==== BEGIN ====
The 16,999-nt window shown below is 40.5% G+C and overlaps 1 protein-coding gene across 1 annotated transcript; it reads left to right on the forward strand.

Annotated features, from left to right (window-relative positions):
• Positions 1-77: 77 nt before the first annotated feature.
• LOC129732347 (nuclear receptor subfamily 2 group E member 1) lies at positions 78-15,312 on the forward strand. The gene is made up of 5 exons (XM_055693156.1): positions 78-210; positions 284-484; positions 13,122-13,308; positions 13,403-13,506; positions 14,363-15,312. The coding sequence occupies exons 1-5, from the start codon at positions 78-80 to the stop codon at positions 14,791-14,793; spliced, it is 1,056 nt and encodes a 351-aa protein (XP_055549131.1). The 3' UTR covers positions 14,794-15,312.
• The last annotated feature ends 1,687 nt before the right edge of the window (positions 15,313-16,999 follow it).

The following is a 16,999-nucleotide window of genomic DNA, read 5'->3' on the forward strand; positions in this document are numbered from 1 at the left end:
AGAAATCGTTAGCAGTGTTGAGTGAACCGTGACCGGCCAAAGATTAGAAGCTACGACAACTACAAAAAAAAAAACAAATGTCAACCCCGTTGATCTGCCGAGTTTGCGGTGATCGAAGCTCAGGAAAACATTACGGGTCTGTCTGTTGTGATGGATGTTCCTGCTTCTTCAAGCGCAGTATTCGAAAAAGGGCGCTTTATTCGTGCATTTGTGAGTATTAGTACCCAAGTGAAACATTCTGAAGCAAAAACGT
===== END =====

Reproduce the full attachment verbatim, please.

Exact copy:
The 16,999-nt window shown below is 40.5% G+C and overlaps 1 protein-coding gene across 1 annotated transcript; it reads left to right on the forward strand.

Annotated features, from left to right (window-relative positions):
• Positions 1-77: 77 nt before the first annotated feature.
• LOC129732347 (nuclear receptor subfamily 2 group E member 1) lies at positions 78-15,312 on the forward strand. The gene is made up of 5 exons (XM_055693156.1): positions 78-210; positions 284-484; positions 13,122-13,308; positions 13,403-13,506; positions 14,363-15,312. The coding sequence occupies exons 1-5, from the start codon at positions 78-80 to the stop codon at positions 14,791-14,793; spliced, it is 1,056 nt and encodes a 351-aa protein (XP_055549131.1). The 3' UTR covers positions 14,794-15,312.
• The last annotated feature ends 1,687 nt before the right edge of the window (positions 15,313-16,999 follow it).

The following is a 16,999-nucleotide window of genomic DNA, read 5'->3' on the forward strand; positions in this document are numbered from 1 at the left end:
AGAAATCGTTAGCAGTGTTGAGTGAACCGTGACCGGCCAAAGATTAGAAGCTACGACAACTACAAAAAAAAAAACAAATGTCAACCCCGTTGATCTGCCGAGTTTGCGGTGATCGAAGCTCAGGAAAACATTACGGGTCTGTCTGTTGTGATGGATGTTCCTGCTTCTTCAAGCGCAGTATTCGAAAAAGGGCGCTTTATTCGTGCATTTGTGAGTATTAGTACCCAAGTGAAACATTCTGAAGCAAAAACGT